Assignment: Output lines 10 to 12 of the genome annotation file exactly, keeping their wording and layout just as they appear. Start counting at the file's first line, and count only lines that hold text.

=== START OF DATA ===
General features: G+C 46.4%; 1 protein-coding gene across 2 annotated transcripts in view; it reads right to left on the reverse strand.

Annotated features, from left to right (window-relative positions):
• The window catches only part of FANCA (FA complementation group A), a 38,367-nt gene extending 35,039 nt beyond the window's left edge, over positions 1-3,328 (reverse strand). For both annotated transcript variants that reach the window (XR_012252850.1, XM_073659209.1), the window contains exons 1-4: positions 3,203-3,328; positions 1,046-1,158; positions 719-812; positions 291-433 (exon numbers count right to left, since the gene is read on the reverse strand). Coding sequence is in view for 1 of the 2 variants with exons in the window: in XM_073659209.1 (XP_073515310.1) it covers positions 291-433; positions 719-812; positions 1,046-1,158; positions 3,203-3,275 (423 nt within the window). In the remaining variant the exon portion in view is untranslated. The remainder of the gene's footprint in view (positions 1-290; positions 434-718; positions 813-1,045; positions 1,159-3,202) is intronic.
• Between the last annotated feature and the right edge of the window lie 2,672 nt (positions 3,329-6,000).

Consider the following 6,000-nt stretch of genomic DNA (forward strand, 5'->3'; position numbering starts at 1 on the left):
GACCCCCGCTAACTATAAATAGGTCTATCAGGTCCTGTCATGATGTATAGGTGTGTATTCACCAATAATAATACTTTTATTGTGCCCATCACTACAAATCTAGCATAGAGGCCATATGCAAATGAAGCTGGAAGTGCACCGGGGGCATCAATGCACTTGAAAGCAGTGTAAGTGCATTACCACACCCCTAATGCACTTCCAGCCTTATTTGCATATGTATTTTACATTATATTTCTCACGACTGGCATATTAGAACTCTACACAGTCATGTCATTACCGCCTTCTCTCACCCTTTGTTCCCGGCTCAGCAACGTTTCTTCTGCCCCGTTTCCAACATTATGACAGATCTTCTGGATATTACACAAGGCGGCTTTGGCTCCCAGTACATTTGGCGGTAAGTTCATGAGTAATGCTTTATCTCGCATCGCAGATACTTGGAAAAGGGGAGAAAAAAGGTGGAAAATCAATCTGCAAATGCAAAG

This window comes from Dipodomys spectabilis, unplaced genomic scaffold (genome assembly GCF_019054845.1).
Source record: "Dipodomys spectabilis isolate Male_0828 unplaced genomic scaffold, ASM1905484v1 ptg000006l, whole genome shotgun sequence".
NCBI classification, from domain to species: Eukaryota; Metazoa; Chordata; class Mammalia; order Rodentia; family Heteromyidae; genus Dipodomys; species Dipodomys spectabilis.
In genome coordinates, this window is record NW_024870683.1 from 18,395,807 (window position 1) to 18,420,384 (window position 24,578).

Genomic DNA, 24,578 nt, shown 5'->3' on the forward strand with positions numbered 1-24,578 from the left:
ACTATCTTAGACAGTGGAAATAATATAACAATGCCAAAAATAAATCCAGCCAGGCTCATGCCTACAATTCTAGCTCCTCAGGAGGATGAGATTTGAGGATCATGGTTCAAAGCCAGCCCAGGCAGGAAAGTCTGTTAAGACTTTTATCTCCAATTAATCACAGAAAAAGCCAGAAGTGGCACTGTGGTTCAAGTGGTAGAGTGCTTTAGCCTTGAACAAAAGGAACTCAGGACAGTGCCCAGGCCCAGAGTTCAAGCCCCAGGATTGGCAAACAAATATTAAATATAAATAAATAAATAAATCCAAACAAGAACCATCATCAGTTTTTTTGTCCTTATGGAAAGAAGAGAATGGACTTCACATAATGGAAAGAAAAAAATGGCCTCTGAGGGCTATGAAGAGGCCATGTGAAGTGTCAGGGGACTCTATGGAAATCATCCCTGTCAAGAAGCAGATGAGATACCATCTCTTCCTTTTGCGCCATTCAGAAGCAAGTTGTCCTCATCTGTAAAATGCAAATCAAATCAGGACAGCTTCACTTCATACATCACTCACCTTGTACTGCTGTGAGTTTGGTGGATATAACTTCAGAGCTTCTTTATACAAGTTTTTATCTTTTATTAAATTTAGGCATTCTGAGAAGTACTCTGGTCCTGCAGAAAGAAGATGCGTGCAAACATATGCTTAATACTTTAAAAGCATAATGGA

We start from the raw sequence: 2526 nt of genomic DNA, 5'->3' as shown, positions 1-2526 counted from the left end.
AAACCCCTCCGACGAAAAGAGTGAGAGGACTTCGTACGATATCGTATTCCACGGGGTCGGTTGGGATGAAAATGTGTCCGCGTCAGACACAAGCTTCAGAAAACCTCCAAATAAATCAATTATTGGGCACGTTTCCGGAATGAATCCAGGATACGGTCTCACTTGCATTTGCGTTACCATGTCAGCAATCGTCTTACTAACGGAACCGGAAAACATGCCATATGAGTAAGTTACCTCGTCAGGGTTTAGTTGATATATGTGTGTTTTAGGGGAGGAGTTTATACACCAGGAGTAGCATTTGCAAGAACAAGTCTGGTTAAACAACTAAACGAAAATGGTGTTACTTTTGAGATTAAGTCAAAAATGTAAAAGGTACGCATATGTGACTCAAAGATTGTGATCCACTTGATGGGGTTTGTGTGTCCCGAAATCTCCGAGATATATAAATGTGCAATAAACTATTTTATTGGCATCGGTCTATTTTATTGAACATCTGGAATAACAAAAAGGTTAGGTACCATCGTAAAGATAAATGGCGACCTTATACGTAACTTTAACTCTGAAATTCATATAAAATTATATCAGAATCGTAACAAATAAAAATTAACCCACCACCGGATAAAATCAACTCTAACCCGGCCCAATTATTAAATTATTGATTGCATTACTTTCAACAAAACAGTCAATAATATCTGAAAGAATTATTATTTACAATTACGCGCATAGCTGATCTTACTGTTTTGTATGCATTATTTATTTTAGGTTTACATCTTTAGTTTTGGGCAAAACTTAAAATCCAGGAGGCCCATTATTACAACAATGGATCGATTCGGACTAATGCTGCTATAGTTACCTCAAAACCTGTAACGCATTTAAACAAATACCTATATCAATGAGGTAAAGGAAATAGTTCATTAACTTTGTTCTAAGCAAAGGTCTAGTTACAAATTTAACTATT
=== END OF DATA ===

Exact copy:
In genome coordinates, this window is record NW_024870683.1 from 18,395,807 (window position 1) to 18,420,384 (window position 24,578).

Genomic DNA, 24,578 nt, shown 5'->3' on the forward strand with positions numbered 1-24,578 from the left:
ACTATCTTAGACAGTGGAAATAATATAACAATGCCAAAAATAAATCCAGCCAGGCTCATGCCTACAATTCTAGCTCCTCAGGAGGATGAGATTTGAGGATCATGGTTCAAAGCCAGCCCAGGCAGGAAAGTCTGTTAAGACTTTTATCTCCAATTAATCACAGAAAAAGCCAGAAGTGGCACTGTGGTTCAAGTGGTAGAGTGCTTTAGCCTTGAACAAAAGGAACTCAGGACAGTGCCCAGGCCCAGAGTTCAAGCCCCAGGATTGGCAAACAAATATTAAATATAAATAAATAAATAAATCCAAACAAGAACCATCATCAGTTTTTTTGTCCTTATGGAAAGAAGAGAATGGACTTCACATAATGGAAAGAAAAAAATGGCCTCTGAGGGCTATGAAGAGGCCATGTGAAGTGTCAGGGGACTCTATGGAAATCATCCCTGTCAAGAAGCAGATGAGATACCATCTCTTCCTTTTGCGCCATTCAGAAGCAAGTTGTCCTCATCTGTAAAATGCAAATCAAATCAGGACAGCTTCACTTCATACATCACTCACCTTGTACTGCTGTGAGTTTGGTGGATATAACTTCAGAGCTTCTTTATACAAGTTTTTATCTTTTATTAAATTTAGGCATTCTGAGAAGTACTCTGGTCCTGCAGAAAGAAGATGCGTGCAAACATATGCTTAATACTTTAAAAGCATAATGGA